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Beluga whales in the wild

Beluga whale in River Seine dies after rescue attempt

A beluga whale that became trapped in the River Seine in France has sadly had...
Tilikum, the father of Nakai. © Paul Wigmore

Orca Nakai dies at SeaWorld San Diego

SeaWorld San Diego has announced the death of the orca Nakai. The 20-year-old male orca...
Indo-Pacific bottlenose dolphin © Mike Bossley/WDC

Last captive Indo-Pacific bottlenose dolphin to be freed in South Korea

Bibongi, the last Indo-Pacific bottlenose dolphin held in captivity in South Korea, is to be...
Common bottlenose dolphin

100 bottlenose dolphins hunted in Faroe Islands

This morning, (July 29th), 100 bottlenose dolphins were killed in Skálafjörður on the Faroe Islands. The...

WDC joins call to end dolphin captivity in Europe

WDC, together with a number of the world’s leading dolphin experts have launched a new initiative at the European Parliament to raise awareness about the exploitation of hundreds of captive whales and dolphins in Europe’s 33 captive facilities, located in 15 EU countries.

The Dolphinaria-Free Europe coalition, are calling upon European citizens, Euro-Parliamentarians and Member State governments to end captive dolphin shows and interactive sessions which, they assert, exploit the animals and compromise their welfare.  


Keith Taylor, a UK Member of the European Parliament, and one of the co-hosts of the launch said, “I fully support the objectives of the Dolphinaria-Free Europe coalition. To confine creatures such as whales, dolphins and porpoise, which are used to roaming large territories to live in small pools – all in the name of public entertainment – is cruel.”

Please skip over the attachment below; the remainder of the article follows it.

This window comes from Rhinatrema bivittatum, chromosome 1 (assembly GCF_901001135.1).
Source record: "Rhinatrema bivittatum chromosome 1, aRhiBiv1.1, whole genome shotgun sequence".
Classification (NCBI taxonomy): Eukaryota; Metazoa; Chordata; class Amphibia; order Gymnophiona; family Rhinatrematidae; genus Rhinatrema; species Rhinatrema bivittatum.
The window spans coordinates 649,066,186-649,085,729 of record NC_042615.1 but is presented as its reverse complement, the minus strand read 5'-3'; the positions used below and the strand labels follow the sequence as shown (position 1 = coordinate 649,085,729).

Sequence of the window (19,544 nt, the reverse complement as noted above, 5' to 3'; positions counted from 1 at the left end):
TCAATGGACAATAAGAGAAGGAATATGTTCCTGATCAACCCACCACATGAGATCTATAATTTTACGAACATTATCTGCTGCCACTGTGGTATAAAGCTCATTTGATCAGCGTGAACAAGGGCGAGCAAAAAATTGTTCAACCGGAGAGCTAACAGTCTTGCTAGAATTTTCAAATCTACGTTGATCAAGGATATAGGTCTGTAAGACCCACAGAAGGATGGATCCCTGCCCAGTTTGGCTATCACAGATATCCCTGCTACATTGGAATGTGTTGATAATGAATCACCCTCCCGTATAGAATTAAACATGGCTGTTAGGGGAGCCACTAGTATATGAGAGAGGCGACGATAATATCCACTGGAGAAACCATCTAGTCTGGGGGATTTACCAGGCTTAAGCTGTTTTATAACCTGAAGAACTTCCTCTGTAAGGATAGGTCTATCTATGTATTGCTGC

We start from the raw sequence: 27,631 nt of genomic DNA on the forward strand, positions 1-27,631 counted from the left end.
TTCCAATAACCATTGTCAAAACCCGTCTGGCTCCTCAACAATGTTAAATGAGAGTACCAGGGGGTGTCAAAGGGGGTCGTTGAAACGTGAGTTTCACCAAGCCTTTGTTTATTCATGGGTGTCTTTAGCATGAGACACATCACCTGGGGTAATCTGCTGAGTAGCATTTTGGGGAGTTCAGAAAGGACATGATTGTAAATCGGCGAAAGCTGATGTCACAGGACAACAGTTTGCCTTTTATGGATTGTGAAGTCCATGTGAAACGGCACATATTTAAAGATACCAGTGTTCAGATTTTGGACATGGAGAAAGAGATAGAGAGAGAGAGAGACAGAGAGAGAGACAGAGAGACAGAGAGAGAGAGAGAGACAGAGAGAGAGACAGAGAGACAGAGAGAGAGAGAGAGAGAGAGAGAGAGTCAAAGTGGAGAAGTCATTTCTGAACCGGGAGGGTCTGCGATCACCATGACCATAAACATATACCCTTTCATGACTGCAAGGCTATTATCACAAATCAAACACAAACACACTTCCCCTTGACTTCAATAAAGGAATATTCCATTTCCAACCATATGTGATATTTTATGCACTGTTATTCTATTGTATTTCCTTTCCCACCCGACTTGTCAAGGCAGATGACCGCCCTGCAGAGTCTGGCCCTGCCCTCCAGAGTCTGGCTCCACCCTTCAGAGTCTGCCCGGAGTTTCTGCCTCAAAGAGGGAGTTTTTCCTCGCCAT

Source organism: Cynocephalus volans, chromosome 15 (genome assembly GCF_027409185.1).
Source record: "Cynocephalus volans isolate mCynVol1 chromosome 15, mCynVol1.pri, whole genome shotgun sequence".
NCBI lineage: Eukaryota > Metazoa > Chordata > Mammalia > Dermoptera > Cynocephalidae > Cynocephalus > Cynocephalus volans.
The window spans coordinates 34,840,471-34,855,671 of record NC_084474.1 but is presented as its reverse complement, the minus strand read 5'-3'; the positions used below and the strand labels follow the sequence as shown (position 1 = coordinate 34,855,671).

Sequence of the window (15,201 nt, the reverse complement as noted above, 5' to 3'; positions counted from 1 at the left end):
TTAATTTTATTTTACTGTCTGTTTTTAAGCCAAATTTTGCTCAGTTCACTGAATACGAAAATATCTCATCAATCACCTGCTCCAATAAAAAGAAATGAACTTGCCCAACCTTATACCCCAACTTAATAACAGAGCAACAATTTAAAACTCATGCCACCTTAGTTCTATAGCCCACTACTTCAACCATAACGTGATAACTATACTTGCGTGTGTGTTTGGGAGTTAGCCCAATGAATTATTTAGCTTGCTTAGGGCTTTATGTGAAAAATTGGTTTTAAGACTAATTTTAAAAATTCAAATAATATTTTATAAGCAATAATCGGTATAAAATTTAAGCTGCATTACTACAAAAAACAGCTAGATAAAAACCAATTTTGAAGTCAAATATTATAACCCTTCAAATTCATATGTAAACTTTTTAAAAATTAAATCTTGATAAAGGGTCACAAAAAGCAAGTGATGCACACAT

In the EU, 32 of the 33 facilities are regulated by national zoo laws in the State where they are located and by EC Directive 1999/22, relating to the keeping of wild animals in zoos (also known as “The Zoos Directive”), requiring all dolphinaria to make demonstrable commitments to species conservation, public education and higher standards of animal welfare. A recent report, written by WDC entitled, Dolphinaria – A review of the keeping of whales and dolphins in captivity in the European Union and EC Directive 1999/22, relating to the keeping of wild animals in zoos (WDC, 2nd Ed 2015) highlighted the fact that 15 (out of 28 States that kept captive dolphins at the time of publication) contravened the terms of EU Zoos Directive and largely failed to meet their legal obligations under national law.  

The Dolphinaria-Free Europe coalition will be challenging the captive dolphin industry throughout Europe: investigating malpractice; exposing non-compliance; and seeking the closure of captive facilities that only exploit their animals as objects of entertainment in meaningless shows and interactive activities.